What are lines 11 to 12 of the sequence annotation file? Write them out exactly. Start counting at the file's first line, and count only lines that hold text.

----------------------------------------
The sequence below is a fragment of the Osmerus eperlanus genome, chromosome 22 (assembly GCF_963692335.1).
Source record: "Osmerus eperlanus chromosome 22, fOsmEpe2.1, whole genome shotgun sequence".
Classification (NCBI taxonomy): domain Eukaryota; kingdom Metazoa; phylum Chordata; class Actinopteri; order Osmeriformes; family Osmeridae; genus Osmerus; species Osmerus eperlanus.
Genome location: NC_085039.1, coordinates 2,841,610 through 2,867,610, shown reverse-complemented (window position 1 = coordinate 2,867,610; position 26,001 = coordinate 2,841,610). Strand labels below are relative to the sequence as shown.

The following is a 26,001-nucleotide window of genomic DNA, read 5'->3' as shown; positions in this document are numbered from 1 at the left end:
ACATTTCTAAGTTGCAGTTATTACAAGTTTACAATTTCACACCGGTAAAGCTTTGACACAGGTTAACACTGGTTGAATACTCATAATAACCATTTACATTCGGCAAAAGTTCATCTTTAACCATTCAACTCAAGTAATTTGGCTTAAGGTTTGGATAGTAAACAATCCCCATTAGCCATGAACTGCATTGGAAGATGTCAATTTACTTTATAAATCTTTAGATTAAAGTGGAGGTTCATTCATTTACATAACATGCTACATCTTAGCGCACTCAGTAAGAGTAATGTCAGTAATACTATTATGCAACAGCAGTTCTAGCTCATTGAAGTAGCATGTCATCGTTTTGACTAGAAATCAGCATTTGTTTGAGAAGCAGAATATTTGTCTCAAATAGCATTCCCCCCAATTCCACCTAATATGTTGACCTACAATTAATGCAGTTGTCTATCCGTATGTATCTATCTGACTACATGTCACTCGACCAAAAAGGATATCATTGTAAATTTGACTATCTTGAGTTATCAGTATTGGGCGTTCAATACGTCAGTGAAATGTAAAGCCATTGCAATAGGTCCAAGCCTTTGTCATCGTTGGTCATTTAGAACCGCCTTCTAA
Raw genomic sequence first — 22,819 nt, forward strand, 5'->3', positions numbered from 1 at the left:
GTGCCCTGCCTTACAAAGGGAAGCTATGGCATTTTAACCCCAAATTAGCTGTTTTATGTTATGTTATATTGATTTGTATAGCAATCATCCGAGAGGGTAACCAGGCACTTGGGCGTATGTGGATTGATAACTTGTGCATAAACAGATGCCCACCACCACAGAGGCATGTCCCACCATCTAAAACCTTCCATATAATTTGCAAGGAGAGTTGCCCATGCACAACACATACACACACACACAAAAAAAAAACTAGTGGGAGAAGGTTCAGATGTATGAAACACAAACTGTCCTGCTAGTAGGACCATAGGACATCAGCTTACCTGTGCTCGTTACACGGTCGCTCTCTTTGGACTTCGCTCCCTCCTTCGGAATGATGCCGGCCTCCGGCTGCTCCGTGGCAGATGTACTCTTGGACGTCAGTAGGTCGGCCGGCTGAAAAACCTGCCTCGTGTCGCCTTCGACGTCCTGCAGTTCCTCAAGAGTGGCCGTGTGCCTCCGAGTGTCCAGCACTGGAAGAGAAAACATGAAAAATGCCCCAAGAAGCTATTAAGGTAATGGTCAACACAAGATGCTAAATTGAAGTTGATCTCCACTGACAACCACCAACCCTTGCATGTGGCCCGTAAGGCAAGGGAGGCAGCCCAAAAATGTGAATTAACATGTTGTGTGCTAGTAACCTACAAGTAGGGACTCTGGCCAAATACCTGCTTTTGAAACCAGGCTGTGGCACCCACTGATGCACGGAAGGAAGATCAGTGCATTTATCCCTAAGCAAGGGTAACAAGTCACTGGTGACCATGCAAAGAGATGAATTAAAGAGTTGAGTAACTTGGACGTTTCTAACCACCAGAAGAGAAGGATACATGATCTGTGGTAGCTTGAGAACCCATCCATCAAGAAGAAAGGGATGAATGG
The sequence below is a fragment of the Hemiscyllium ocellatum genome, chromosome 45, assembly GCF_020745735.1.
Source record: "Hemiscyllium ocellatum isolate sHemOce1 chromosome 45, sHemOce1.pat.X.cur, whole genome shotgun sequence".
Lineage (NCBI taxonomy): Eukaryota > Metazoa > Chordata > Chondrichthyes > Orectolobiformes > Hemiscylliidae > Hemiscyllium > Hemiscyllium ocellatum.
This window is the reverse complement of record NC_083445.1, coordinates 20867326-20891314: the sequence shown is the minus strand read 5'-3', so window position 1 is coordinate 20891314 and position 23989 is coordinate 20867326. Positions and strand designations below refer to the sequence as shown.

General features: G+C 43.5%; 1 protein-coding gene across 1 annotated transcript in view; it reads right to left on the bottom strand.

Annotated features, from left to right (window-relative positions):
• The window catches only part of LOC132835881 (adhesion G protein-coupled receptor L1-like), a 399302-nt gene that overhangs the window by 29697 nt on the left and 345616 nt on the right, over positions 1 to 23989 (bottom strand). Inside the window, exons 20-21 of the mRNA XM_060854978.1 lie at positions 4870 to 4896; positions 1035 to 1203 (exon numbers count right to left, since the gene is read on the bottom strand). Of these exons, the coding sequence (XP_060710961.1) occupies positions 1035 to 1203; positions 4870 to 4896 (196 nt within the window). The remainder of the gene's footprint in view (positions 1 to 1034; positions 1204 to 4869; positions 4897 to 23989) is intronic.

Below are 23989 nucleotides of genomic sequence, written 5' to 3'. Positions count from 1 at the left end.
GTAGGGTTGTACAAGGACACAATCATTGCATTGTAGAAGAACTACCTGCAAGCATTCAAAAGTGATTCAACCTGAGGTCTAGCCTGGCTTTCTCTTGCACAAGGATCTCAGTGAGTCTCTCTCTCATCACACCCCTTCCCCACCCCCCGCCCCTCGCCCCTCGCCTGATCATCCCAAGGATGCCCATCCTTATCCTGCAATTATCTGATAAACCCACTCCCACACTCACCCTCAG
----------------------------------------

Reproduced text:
Lineage (NCBI taxonomy): Eukaryota > Metazoa > Chordata > Chondrichthyes > Orectolobiformes > Hemiscylliidae > Hemiscyllium > Hemiscyllium ocellatum.
This window is the reverse complement of record NC_083445.1, coordinates 20867326-20891314: the sequence shown is the minus strand read 5'-3', so window position 1 is coordinate 20891314 and position 23989 is coordinate 20867326. Positions and strand designations below refer to the sequence as shown.